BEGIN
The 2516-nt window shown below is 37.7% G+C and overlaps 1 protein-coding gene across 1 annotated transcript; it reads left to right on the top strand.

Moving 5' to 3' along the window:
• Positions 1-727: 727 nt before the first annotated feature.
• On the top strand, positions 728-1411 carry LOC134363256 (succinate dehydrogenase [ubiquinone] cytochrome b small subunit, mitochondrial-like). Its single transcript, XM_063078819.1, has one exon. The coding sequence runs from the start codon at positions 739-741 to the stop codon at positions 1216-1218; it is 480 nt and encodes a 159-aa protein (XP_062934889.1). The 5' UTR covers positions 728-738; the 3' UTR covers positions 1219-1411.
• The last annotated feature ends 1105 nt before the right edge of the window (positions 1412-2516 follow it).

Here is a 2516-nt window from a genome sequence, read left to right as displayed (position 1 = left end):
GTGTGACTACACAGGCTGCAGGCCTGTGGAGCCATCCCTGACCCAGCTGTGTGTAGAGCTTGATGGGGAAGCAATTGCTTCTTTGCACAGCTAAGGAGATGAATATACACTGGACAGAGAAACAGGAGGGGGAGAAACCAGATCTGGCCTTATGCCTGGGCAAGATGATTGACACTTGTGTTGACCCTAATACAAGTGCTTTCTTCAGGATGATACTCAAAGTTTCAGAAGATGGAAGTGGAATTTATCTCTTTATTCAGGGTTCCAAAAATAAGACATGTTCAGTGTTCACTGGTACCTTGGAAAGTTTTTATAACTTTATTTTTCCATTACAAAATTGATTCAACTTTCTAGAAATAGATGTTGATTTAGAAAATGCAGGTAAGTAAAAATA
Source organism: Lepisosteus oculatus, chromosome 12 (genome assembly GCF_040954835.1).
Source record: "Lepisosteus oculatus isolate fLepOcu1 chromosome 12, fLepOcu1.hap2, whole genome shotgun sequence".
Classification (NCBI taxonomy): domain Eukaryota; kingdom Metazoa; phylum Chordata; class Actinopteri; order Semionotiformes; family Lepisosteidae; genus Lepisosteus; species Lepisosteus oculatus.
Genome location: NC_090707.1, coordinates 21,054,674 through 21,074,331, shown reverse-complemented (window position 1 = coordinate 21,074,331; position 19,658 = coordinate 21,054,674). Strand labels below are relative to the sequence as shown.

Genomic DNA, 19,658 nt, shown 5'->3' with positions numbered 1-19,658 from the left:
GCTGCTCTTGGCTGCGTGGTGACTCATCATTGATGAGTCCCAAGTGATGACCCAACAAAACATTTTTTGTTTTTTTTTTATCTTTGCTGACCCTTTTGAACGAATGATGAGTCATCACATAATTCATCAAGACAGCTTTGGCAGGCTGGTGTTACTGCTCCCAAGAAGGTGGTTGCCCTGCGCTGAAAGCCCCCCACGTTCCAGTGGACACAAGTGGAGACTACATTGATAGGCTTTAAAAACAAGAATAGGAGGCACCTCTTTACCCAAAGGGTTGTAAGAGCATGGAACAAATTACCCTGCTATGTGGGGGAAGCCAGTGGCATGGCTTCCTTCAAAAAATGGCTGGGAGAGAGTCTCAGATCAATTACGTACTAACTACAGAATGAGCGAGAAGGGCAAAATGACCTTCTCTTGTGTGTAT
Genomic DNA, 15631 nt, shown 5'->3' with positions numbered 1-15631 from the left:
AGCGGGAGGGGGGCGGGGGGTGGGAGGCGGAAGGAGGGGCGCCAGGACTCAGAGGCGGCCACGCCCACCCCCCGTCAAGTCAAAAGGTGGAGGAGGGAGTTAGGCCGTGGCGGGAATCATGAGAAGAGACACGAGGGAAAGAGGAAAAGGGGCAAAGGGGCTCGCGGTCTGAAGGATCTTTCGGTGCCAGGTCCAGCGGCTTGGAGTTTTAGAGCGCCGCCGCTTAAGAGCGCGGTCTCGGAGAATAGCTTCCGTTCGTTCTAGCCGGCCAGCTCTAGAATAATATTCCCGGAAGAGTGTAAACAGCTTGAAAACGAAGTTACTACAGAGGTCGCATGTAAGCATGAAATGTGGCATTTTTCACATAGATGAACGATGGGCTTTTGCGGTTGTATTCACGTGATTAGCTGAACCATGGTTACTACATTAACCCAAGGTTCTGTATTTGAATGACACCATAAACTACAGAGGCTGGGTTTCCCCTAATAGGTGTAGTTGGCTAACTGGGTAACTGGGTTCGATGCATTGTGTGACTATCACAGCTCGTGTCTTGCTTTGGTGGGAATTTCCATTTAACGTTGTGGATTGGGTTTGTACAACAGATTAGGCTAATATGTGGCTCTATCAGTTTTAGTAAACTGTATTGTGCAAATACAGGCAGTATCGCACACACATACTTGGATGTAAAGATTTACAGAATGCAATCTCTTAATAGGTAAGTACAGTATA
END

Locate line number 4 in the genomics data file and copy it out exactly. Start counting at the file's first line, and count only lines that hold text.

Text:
• On the top strand, positions 728-1411 carry LOC134363256 (succinate dehydrogenase [ubiquinone] cytochrome b small subunit, mitochondrial-like). Its single transcript, XM_063078819.1, has one exon. The coding sequence runs from the start codon at positions 739-741 to the stop codon at positions 1216-1218; it is 480 nt and encodes a 159-aa protein (XP_062934889.1). The 5' UTR covers positions 728-738; the 3' UTR covers positions 1219-1411.